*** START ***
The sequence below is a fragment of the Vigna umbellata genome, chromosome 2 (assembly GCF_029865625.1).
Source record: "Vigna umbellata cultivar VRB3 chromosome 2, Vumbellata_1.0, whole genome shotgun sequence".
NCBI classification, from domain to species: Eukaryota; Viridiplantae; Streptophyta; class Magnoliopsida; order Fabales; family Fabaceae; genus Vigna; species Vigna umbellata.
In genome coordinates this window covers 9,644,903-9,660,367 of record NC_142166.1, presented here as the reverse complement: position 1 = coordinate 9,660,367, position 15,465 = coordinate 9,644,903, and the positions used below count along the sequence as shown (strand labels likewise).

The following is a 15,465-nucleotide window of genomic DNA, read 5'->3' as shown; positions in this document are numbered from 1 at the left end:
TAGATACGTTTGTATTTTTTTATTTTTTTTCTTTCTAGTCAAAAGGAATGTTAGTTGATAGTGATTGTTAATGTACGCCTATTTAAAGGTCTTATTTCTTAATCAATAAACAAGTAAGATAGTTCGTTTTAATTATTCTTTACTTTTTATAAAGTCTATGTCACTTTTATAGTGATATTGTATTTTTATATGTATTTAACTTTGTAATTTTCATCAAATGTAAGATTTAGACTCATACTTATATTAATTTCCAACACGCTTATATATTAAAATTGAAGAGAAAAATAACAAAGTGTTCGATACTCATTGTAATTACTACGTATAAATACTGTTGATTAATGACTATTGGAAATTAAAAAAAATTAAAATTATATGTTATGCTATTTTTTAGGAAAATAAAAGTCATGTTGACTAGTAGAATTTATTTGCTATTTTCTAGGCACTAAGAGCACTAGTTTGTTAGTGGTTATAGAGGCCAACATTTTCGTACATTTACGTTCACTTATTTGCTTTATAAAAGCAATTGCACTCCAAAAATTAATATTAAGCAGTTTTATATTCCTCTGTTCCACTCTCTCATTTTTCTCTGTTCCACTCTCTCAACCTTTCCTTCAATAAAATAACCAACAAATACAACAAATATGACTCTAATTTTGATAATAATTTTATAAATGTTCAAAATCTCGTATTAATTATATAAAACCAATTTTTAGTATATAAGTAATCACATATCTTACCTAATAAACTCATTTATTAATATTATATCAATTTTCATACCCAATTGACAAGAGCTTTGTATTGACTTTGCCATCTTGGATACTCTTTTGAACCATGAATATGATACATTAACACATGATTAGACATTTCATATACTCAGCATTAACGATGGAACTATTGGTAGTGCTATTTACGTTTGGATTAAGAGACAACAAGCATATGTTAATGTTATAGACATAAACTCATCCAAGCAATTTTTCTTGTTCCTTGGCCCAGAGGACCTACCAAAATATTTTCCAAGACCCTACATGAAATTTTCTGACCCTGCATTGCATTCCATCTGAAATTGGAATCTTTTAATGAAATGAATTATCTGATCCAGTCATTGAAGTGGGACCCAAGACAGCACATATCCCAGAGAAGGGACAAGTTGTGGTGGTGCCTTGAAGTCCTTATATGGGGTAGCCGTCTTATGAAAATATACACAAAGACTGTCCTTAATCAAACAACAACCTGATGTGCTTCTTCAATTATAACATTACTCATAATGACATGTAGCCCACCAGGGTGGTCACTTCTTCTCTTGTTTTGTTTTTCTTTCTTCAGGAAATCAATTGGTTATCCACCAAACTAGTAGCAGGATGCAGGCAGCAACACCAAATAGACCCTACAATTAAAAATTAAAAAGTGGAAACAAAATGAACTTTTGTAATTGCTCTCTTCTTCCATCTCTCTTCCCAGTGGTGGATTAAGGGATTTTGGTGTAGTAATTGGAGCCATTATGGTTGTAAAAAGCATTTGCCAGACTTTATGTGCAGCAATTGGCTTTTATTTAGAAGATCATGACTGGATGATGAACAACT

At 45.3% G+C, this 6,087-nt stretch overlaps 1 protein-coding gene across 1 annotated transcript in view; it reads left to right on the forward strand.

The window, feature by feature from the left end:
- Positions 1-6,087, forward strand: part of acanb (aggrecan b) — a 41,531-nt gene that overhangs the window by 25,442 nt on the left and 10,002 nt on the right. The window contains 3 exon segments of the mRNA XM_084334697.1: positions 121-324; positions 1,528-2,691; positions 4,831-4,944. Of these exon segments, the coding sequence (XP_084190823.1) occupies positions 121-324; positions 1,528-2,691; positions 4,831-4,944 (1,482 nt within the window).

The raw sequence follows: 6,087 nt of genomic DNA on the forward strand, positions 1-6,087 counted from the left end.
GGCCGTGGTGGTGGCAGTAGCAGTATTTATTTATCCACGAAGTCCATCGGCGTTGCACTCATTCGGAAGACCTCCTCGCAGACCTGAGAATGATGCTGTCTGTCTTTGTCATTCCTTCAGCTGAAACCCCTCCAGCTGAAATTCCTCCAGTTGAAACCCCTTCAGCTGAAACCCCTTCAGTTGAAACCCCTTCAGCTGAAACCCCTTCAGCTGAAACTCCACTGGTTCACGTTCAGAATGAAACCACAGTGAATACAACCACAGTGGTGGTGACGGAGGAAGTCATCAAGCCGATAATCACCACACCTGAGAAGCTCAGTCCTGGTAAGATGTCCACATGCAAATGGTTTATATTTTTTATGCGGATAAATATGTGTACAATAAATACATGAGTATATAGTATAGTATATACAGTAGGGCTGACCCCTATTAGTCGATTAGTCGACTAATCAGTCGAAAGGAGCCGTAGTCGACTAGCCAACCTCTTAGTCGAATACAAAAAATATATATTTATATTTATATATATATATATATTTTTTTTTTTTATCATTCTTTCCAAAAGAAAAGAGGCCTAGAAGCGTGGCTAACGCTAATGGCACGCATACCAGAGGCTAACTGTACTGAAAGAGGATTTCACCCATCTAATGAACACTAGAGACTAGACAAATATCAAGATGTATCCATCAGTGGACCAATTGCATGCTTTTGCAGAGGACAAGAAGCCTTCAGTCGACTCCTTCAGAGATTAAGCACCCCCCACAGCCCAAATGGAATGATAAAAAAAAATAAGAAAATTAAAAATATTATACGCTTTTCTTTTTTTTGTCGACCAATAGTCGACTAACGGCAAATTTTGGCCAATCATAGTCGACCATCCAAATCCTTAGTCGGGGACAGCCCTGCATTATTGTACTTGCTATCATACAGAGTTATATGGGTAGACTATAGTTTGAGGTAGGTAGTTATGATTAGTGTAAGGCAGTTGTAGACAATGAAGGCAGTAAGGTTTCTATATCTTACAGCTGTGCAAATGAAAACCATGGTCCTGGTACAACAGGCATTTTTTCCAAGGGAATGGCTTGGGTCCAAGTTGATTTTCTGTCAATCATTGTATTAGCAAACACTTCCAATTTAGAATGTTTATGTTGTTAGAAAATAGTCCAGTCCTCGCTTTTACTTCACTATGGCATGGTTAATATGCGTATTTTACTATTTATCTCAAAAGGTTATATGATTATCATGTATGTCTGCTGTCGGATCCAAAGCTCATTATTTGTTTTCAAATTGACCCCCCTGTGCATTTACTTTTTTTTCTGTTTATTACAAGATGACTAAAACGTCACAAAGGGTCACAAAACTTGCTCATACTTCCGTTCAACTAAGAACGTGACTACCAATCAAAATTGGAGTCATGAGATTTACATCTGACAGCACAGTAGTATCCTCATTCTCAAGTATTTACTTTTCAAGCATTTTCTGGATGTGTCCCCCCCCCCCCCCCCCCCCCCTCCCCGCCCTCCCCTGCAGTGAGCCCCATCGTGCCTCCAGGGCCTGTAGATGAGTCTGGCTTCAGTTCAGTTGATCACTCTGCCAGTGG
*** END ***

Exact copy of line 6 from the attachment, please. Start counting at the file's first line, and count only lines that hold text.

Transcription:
TAGATACGTTTGTATTTTTTTATTTTTTTTCTTTCTAGTCAAAAGGAATGTTAGTTGATAGTGATTGTTAATGTACGCCTATTTAAAGGTCTTATTTCTTAATCAATAAACAAGTAAGATAGTTCGTTTTAATTATTCTTTACTTTTTATAAAGTCTATGTCACTTTTATAGTGATATTGTATTTTTATATGTATTTAACTTTGTAATTTTCATCAAATGTAAGATTTAGACTCATACTTATATTAATTTCCAACACGCTTATATATTAAAATTGAAGAGAAAAATAACAAAGTGTTCGATACTCATTGTAATTACTACGTATAAATACTGTTGATTAATGACTATTGGAAATTAAAAAAAATTAAAATTATATGTTATGCTATTTTTTAGGAAAATAAAAGTCATGTTGACTAGTAGAATTTATTTGCTATTTTCTAGGCACTAAGAGCACTAGTTTGTTAGTGGTTATAGAGGCCAACATTTTCGTACATTTACGTTCACTTATTTGCTTTATAAAAGCAATTGCACTCCAAAAATTAATATTAAGCAGTTTTATATTCCTCTGTTCCACTCTCTCATTTTTCTCTGTTCCACTCTCTCAACCTTTCCTTCAATAAAATAACCAACAAATACAACAAATATGACTCTAATTTTGATAATAATTTTATAAATGTTCAAAATCTCGTATTAATTATATAAAACCAATTTTTAGTATATAAGTAATCACATATCTTACCTAATAAACTCATTTATTAATATTATATCAATTTTCATACCCAATTGACAAGAGCTTTGTATTGACTTTGCCATCTTGGATACTCTTTTGAACCATGAATATGATACATTAACACATGATTAGACATTTCATATACTCAGCATTAACGATGGAACTATTGGTAGTGCTATTTACGTTTGGATTAAGAGACAACAAGCATATGTTAATGTTATAGACATAAACTCATCCAAGCAATTTTTCTTGTTCCTTGGCCCAGAGGACCTACCAAAATATTTTCCAAGACCCTACATGAAATTTTCTGACCCTGCATTGCATTCCATCTGAAATTGGAATCTTTTAATGAAATGAATTATCTGATCCAGTCATTGAAGTGGGACCCAAGACAGCACATATCCCAGAGAAGGGACAAGTTGTGGTGGTGCCTTGAAGTCCTTATATGGGGTAGCCGTCTTATGAAAATATACACAAAGACTGTCCTTAATCAAACAACAACCTGATGTGCTTCTTCAATTATAACATTACTCATAATGACATGTAGCCCACCAGGGTGGTCACTTCTTCTCTTGTTTTGTTTTTCTTTCTTCAGGAAATCAATTGGTTATCCACCAAACTAGTAGCAGGATGCAGGCAGCAACACCAAATAGACCCTACAATTAAAAATTAAAAAGTGGAAACAAAATGAACTTTTGTAATTGCTCTCTTCTTCCATCTCTCTTCCCAGTGGTGGATTAAGGGATTTTGGTGTAGTAATTGGAGCCATTATGGTTGTAAAAAGCATTTGCCAGACTTTATGTGCAGCAATTGGCTTTTATTTAGAAGATCATGACTGGATGATGAACAACT